With a host of support bands to compliment them during the May residency, the band look forward not just to taking the stage with their friends but also debuting a new song. The band expresses a shared fondness for the Grace Emily so the oncoming residency is an exciting prospect on their horizon. Little Captain consider the Grace Emily a champions of local artists and very supportive of local music. The free beers don’t hurt much either.
Beyond the May residency, what does the band have planned? As far as plans go, nothing concrete, but Little Captain have goals for more recording, the release of another single, and taking what comes next as it comes. Having played a lot last year, the band wishes to turn their focus towards recording and writing some new songs, as the experience of booking, planning, promoting, and playing was an exhausting one.
The band, having originated with Grace and Kris, has a number of songs, so the prospect of adding to their collection seems to be one they’re passionate to undertake this year. Or possibly going to Morocco for the year and returning tanned and possessing bongos, offers Josh.
How do they find the balance? There’s the one side of planning their gigs and getting everything ready, and the other side of the performance itself. The answer is it’s something of a work in progress. The band is playing every weekend this May, but they feel a residency is a better plan than being a band playing a pub somewhere in the city every weekend and risking the apathy of the crowd. It seems the band plays by the old adage to always leave the audience wanting more.
Asking what the audience of their Velvet Underground Fringe gig can expect to find different about their own shows, I learn it will probably not be quite so loud. Possibly fewer drug references. Though there’s no great consensus on that. There’ll also be just as many – if not more – guitar solos by Kris. Maybe a larger crowd too (the show is free).
The future, Little Captain hopes, also sees them playing further afield than the Grace Emily, much as they love the place, and a desire to grow their presence – being played on Triple J being a major goal.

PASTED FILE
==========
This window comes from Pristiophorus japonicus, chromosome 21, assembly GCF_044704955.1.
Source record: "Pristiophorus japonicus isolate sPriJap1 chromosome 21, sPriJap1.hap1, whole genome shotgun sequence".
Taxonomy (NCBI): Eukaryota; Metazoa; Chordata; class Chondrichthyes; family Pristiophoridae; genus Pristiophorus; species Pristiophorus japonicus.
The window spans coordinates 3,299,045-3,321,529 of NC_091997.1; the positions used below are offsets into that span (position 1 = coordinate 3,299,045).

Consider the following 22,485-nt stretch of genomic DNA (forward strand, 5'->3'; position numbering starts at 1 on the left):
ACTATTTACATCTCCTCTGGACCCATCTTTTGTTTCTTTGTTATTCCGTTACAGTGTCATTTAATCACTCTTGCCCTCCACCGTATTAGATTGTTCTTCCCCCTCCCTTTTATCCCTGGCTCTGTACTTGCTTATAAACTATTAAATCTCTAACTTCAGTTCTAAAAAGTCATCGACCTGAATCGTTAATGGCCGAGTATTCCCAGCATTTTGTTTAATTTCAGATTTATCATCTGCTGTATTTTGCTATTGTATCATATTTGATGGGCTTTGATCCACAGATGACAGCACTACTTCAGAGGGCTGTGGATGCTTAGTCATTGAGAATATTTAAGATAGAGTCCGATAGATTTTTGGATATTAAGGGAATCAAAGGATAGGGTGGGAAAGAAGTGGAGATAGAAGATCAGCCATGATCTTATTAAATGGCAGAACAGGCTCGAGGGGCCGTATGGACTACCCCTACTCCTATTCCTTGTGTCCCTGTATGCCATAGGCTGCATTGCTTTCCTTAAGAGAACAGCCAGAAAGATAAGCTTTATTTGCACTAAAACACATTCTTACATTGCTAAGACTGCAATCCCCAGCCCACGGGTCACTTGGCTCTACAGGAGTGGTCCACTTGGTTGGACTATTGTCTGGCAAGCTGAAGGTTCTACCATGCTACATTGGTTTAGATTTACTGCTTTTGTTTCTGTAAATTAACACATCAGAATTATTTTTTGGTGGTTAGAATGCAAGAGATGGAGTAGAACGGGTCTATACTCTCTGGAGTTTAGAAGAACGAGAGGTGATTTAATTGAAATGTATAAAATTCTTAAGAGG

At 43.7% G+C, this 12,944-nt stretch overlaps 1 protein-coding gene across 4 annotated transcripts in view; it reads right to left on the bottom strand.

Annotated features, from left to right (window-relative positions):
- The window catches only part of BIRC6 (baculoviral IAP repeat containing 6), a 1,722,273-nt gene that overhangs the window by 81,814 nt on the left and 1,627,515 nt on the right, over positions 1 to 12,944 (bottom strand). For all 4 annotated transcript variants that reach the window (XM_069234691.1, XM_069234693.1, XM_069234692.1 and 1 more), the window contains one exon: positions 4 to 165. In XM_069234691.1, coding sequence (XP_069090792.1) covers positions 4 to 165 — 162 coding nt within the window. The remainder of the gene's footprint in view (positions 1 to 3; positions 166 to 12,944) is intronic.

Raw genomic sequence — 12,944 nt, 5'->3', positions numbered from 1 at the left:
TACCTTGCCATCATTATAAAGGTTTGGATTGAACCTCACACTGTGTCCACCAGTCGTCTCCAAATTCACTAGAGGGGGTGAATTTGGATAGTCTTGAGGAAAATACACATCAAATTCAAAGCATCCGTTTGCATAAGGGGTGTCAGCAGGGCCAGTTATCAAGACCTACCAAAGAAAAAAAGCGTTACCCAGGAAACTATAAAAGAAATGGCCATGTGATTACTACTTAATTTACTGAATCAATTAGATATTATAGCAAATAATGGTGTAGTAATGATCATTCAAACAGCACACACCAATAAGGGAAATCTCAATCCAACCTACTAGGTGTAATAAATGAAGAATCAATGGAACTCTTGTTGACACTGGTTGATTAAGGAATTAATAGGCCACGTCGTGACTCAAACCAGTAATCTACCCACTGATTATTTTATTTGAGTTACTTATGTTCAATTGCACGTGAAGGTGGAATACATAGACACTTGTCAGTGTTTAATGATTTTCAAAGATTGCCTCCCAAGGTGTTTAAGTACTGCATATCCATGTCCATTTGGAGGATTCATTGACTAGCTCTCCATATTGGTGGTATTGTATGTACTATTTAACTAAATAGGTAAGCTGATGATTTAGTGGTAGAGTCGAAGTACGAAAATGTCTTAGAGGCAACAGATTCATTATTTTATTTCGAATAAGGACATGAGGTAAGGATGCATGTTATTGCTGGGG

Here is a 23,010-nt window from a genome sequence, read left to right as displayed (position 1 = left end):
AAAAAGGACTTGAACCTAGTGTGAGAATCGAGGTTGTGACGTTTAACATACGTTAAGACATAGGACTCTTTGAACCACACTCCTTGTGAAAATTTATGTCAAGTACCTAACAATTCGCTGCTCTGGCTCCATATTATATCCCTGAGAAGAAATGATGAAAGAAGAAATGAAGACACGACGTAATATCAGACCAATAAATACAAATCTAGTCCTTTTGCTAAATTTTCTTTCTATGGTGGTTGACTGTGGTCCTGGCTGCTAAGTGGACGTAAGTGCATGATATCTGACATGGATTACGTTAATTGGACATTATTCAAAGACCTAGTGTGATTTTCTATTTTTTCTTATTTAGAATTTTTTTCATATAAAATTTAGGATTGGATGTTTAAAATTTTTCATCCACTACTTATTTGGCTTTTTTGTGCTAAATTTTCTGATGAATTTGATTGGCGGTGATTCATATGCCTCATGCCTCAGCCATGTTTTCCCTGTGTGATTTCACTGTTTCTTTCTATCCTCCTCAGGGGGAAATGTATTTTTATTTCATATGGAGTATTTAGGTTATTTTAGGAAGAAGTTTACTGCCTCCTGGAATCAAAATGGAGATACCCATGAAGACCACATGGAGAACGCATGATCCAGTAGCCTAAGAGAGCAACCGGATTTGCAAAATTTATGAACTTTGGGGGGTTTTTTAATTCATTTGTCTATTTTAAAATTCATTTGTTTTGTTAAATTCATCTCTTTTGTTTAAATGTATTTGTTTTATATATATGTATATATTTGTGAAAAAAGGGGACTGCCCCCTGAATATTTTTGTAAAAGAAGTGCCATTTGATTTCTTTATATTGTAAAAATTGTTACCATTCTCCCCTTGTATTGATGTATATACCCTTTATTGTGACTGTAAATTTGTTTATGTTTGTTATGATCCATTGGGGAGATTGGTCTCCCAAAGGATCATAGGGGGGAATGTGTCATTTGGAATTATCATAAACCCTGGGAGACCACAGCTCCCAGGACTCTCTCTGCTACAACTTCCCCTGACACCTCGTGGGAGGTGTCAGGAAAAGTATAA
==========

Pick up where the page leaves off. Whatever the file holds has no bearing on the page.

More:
They have already played plenty of other venues including Jive, the old Rhino Room (where they played in the last ever show), the Cranker [Crown & Anchor], and the Semaphore Music Festival. Little Captain has even played as far afield as Melbourne where they played at the Workers’ Club and The Old Bar in Fitzroy.
The Grace Emily has been their ‘constant’, though. They played their first performance as a whole band there. They also built their initial duo there. Grace [Goodfellow] was opening for musician Patrick James and Kris [Jaw-Moss] joined with guitar. After this, a reviewer wrote they considered the best part of the set to be the duet which led them to opening as a duo for others.
As new drinks arrive, we enter a deep discussion about the merits of mint and its importance in cocktails. It’s a conversation that slowly, and indirectly turns towards the origins of the name ‘Little Captain’ after the conclusion of an exhaustive list of mint-based band names. With two ideas for the new-born band’s name being ‘Little Silver’ and ‘Captain Gentleman’, the two proposals were merged, resulting in the eventual ‘Little Captain’.
The band discuss how the name Little Captain has, on occasion, led some to come to their gigs expecting a sweeter style than theirs (though they hasten to add they do offer some gentler songs), leaving the occasionally surprised punter. Across my hour with the band, I learn that what they lack in sweet songs, they more than make up for in ‘dad jokes’ as all band members offer their best (or worst) dad jokes.
During the residency at the Grace Emily, Little Captain will be supported by Elli Belle and Beyond the Picture on May 4, Georgy Rochow and Bromham on May 11, Ron the Ox and Ty Alexander on May 18, and to round the month out is Panacea and Hey Harriett. The band members have ties with many of their colleagues from being high school bandmates, to being neighbours, to playing in connection with them.
Should the audience come back week after week, I ask. With two different support bands, free entry, the unique nature of the Grace Emily, and of course, the talents of Little Captain, yes, is the answer. You can get told you’re a great audience every week, they say.
On a broader note, how is the current state of Adelaide’s music culture? The answers range from ‘brilliant!’ to ‘it’s pretty good’, so generally a good and hopeful view from the band. There’s more variety, and every night offers a good gig somewhere in the city, they tell me. It’s come a long way in the time they’ve seen it grow, resulting in the challenge of picking support bands due to the high quality of bands around the city.